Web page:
4. I doubt it's his normal mentation.
    5. Probably alcohol, but I wouldn't be surprised if his tox screen came back “Yes.”

    People who are organically impaired or under the influence of drugs do not necessarily lack the present mental capacity to make informed decisions – or refusals. It makes it far more likely that they're incompetent, but it is by no means a guarantee.

    The wise medic would do a simple test to document present mental capacity before a refusal was obtained, and document accordingly. A Folstein mini-mental exam works well, and takes less time to perform than it does to describe it.

    And it's a lot more defensible than simply writing, “Patient AAOx4, and refuses care.”

  6. 1. they got robbed by sumdood!
    2. GCS of 15
    3.Completely competent to refuse (and I really hope he does)
    4.I would assume yes, from his mannerisms and appearance
    5. drugs, ETOH, or both. combined with a complete lack of basic grammar and English rules

  7. Hrm, ok, let’s see, the accent didn’t help as I’m from the UK – is this technically a redneck?

    1. It would appear that they’ve been the victims of a burglary-assault, which he tried to resist.
    2. It would be 15 on paper, but handed over as “fourteen and a half”, which is something I’ve picked up from local crews – it’s a GCS of 15, but not fully compos mentis due to external influences, typically drugs or alcohol.
    3. Probably yes, though there are other questions that need answering first, like have you been drinking?
    4. It’s possible, though unlikely.
    5. Probably alcohol, possibly combined with cannabis or other illicit substance.

    1. That would be an insult to rednecks everywhere. Redneck is more of a pejorative for social class than intelligence.

      If I was looking for an American pejorative for this guy I’d use white trash, but as a compassionate EMS professional I wouldn’t even think that. :)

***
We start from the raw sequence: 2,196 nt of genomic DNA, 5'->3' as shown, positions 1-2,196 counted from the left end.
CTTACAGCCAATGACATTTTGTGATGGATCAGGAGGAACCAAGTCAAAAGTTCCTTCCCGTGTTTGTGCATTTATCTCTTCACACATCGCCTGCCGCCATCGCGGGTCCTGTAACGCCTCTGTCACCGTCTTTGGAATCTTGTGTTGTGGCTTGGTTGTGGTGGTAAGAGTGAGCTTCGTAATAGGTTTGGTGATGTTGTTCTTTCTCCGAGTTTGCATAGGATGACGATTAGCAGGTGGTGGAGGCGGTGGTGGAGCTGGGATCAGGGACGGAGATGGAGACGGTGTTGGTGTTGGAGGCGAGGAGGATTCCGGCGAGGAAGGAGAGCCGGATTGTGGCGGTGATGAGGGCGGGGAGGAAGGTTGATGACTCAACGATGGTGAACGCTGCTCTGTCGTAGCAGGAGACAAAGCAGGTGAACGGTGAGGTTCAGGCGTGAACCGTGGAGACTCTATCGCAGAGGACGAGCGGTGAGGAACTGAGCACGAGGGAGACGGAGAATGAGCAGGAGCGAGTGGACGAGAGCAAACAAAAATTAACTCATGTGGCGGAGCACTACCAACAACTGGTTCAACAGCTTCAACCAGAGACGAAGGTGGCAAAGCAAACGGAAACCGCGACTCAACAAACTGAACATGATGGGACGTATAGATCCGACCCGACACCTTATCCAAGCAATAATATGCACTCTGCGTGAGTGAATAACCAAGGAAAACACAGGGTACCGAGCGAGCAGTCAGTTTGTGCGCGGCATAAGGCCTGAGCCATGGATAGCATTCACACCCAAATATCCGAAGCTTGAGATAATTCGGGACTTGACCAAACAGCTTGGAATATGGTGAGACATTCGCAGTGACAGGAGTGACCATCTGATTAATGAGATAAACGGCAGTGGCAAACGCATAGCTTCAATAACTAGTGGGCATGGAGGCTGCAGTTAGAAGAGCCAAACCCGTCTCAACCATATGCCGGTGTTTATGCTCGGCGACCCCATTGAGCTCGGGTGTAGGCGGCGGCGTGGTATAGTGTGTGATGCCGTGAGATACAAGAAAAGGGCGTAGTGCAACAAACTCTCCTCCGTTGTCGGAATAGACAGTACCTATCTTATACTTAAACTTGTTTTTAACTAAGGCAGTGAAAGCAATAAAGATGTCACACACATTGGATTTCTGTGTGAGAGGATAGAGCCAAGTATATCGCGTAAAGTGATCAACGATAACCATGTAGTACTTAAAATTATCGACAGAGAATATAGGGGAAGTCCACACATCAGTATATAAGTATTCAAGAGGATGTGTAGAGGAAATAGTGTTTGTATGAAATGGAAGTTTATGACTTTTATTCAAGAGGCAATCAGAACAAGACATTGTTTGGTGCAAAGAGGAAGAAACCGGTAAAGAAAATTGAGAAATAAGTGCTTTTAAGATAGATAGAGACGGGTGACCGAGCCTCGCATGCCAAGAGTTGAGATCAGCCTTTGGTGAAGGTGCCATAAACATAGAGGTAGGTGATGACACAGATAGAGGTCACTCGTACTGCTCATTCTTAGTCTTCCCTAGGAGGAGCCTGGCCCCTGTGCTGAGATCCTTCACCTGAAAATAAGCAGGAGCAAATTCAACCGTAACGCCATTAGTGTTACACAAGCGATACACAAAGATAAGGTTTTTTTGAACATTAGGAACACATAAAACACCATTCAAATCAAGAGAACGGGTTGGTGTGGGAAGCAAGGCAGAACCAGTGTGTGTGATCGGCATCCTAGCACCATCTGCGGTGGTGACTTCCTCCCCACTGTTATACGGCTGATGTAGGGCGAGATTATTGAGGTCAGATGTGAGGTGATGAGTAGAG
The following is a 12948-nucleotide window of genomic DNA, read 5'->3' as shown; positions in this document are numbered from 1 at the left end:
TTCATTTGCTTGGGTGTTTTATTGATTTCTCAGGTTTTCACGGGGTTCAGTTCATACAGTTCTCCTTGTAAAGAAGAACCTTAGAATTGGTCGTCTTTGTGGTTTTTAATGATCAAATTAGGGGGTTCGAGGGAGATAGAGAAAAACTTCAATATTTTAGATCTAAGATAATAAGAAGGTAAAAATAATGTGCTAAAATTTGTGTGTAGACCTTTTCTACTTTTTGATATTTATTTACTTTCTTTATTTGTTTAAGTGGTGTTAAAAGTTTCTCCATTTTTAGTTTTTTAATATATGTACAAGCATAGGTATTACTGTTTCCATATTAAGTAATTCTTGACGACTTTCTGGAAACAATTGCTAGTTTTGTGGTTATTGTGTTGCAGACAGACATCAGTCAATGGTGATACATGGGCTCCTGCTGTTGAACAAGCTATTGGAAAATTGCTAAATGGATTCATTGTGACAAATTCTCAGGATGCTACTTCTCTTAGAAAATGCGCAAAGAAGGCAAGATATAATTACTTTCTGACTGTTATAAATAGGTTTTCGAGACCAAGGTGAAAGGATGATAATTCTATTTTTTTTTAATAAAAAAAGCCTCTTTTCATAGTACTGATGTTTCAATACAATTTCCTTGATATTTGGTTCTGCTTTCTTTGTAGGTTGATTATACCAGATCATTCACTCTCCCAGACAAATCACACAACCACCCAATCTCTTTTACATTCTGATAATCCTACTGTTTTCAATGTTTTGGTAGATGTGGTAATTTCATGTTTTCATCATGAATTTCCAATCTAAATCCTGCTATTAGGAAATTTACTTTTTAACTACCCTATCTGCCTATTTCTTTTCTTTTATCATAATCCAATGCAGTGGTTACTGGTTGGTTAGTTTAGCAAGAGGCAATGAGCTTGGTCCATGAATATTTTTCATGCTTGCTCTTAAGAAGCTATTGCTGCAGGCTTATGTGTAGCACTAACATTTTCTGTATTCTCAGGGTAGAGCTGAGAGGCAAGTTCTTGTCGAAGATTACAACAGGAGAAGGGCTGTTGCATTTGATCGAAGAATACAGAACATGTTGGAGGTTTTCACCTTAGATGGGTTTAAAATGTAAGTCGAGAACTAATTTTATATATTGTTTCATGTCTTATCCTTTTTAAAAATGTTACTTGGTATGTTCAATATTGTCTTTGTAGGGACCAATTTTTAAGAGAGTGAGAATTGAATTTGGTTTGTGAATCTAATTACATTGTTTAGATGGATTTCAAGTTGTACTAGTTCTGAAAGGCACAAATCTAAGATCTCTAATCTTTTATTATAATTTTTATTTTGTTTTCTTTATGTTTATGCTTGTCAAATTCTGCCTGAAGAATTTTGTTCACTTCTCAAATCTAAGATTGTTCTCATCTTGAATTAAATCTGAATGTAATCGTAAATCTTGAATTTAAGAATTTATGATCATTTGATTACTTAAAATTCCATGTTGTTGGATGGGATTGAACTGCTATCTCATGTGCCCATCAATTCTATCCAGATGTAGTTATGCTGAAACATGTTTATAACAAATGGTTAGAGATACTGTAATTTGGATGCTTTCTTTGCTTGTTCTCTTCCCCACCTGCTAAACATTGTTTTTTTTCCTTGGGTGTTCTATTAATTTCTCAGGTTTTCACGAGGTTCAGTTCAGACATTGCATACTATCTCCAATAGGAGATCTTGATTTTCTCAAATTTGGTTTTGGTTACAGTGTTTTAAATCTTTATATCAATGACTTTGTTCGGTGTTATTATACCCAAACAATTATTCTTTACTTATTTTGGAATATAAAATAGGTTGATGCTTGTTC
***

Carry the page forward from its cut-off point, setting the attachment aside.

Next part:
8. Hrm, ok, let's see, the accent didn't help as I'm from the UK – is this technically a redneck?

    1. It would appear that they've been the victims of a burglary-assault, which he tried to resist.
    2. It would be 15 on paper, but handed over as “fourteen and a half”, which is something I've picked up from local crews – it's a GCS of 15, but not fully compos mentis due to external influences, typically drugs or alcohol.
    3. Probably yes, though there are other questions that need answering first, like have you been drinking?
    4. It's possible, though unlikely.
    5. Probably alcohol, possibly combined with cannabis or other illicit substance.

  9. 1. He got robbed and he tried to chase the robbers.
    2. What’s GCS? I’m only a first responder student, and that wasn’t in the book. ;p
    3. Seeing how I’m not allowed to perfom patient refusals, that’s the EMT’s job, not mine. (In all seriousness, I’ll have to double check my book, but I believe that I cannot get a refusal as a first responder.)
    4. I’ll go with above, possible, but unlikely.
    5. Probably suffering from alcoholism. Possible chance of a downer or hallucinagen.

  10. 1. They were being robbed and he did something.
    2. Glasgow Coma Scale 15. It was confusing to us, but seemed coherent in context with the interviewer. He was mostly just hard to understand.
    3. I don’t have a set of protocals yet as a newbie, but I’d turn it around, Is he incompetent enough to be forced to go with me? Nope.
    4. Maybe, but I doubt it.
    5. Mind altering drugs, or head trauma. Did he get in an altercation when doing something about the robbery?

  11. 1. He got robbed and he tried to chase the robbers.
    2. What's GCS? I'm only a first responder student, and that wasn't in the book. ;p
    3. Seeing how I'm not allowed to perfom patient refusals, that's the EMT's job, not mine. (In all seriousness, I'll have to double check my book, but I believe that I cannot get a refusal as a first responder.)
    4. I'll go with above, possible, but unlikely.
    5. Probably suffering from alcoholism. Possible chance of a downer or hallucinagen.